Example methods may be better appreciated with reference to flow diagrams. While for purposes of simplicity of explanation, the illustrated methodologies are shown and described as a series of blocks, it is to be appreciated that the methodologies are not limited by the order of the blocks, as some blocks can occur in different orders and/or concurrently with other blocks from that shown and described. Moreover, less than all the illustrated blocks may be required to implement an example methodology. Blocks may be combined or separated into multiple components. Furthermore, additional and/or alternative methodologies can employ additional, not illustrated blocks.
Hybrid stereo image matching is performed on the rectified image data, at 1004, to produce image matching data. Both image area matching and edge matching are performed. Results from the image area matching may constrain the edge matching and results from the edge matching may constrain the area matching. The area matching and edge matching can be performed in series alternating between the two.
A digital surface model (DSM) is generated, at 1006. The DSM is based, at least in part, on the image matching data. The method, at 1008, then generates predicted failures. The predicted failures are generated by identifying areas in the DSM where stereo image matching should fail based, at least in part, on the image matching data and the DSM. Real terrain changes are determined, at 1010, based, at least in part, on the predicted failures and the image matching data as described earlier.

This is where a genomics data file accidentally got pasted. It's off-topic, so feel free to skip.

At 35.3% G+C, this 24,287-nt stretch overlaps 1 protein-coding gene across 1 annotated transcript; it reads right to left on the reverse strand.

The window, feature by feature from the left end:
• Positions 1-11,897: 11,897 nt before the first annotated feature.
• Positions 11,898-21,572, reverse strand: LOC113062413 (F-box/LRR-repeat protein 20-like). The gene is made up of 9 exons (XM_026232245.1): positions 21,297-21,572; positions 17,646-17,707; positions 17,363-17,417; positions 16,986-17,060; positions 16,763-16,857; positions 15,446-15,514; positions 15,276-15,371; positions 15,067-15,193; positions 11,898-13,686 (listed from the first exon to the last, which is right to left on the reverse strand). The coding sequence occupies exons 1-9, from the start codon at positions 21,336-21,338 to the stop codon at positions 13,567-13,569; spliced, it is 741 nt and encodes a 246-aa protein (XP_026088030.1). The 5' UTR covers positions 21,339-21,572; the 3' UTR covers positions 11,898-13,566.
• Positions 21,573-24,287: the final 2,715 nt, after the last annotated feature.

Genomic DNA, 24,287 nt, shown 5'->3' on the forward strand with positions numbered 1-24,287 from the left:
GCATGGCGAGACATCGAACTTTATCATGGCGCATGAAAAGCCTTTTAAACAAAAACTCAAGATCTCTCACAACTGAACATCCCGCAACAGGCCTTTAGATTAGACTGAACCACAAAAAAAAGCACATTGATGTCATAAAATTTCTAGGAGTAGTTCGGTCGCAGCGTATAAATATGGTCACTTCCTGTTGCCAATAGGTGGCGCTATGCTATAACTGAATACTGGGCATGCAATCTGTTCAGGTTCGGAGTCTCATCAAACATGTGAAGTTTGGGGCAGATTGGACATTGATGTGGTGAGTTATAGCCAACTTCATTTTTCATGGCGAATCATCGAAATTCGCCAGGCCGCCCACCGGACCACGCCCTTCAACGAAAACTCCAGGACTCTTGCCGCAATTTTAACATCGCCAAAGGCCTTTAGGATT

In the foregoing description, certain terms have been used for brevity, clearness, and understanding. No unnecessary limitations are to be implied therefrom beyond the requirement of the prior art because such terms are used for descriptive purposes and are intended to be broadly construed. Therefore, the invention is not limited to the specific details, the representative embodiments, and illustrative examples shown and described. Thus, this application is intended to embrace alterations, modifications, and variations that fall within the scope of the appended claims.
Moreover, the description and illustration of the invention is an example and the invention is not limited to the exact details shown or described. References to “the preferred embodiment”, “an embodiment”, “one example”, “an example”, and so on, indicate that the embodiment(s) or example(s) so described may include a particular feature, structure, characteristic, property, element, or limitation, but that not every embodiment or example necessarily includes that particular feature, structure, characteristic, property, element or limitation. Furthermore, repeated use of the phrase “in the preferred embodiment” does not necessarily refer to the same embodiment, though it may.
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|U.S. Classification||382/103, 382/154, 382/285|
|International Classification||G06T7/00, G06T5/00, G06K9/00, G06K9/36|
|Cooperative Classification||G06T5/005, G06T7/593, G06T7/0075, G06T2207/10032, G06T2207/10012, G06T2207/30181|
|10 Jan 2012||AS||Assignment|